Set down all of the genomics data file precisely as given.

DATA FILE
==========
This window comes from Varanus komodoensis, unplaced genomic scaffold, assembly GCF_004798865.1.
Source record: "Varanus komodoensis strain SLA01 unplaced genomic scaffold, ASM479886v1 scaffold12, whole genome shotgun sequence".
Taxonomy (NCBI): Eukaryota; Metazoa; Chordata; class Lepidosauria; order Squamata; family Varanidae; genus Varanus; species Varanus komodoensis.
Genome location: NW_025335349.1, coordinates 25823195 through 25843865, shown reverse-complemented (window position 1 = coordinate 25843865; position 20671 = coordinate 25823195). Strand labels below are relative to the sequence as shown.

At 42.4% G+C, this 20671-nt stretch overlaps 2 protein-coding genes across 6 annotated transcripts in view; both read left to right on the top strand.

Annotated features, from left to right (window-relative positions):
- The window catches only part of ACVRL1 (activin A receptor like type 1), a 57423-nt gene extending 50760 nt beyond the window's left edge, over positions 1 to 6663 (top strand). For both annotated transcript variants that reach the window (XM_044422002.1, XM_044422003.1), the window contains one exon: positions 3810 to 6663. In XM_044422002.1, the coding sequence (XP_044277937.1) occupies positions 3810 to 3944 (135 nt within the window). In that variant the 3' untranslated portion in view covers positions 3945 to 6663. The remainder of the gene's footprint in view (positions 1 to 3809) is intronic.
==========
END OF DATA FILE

This window comes from Varanus komodoensis, unplaced genomic scaffold, assembly GCF_004798865.1.
Source record: "Varanus komodoensis strain SLA01 unplaced genomic scaffold, ASM479886v1 scaffold12, whole genome shotgun sequence".
Taxonomy (NCBI): Eukaryota; Metazoa; Chordata; class Lepidosauria; order Squamata; family Varanidae; genus Varanus; species Varanus komodoensis.
Genome location: NW_025335349.1, coordinates 25823195 through 25843865, shown reverse-complemented (window position 1 = coordinate 25843865; position 20671 = coordinate 25823195). Strand labels below are relative to the sequence as shown.

At 42.4% G+C, this 20671-nt stretch overlaps 2 protein-coding genes across 6 annotated transcripts in view; both read left to right on the top strand.

Annotated features, from left to right (window-relative positions):
- The window catches only part of ACVRL1 (activin A receptor like type 1), a 57423-nt gene extending 50760 nt beyond the window's left edge, over positions 1 to 6663 (top strand). For both annotated transcript variants that reach the window (XM_044422002.1, XM_044422003.1), the window contains one exon: positions 3810 to 6663. In XM_044422002.1, the coding sequence (XP_044277937.1) occupies positions 3810 to 3944 (135 nt within the window). In that variant the 3' untranslated portion in view covers positions 3945 to 6663. The remainder of the gene's footprint in view (positions 1 to 3809) is intronic.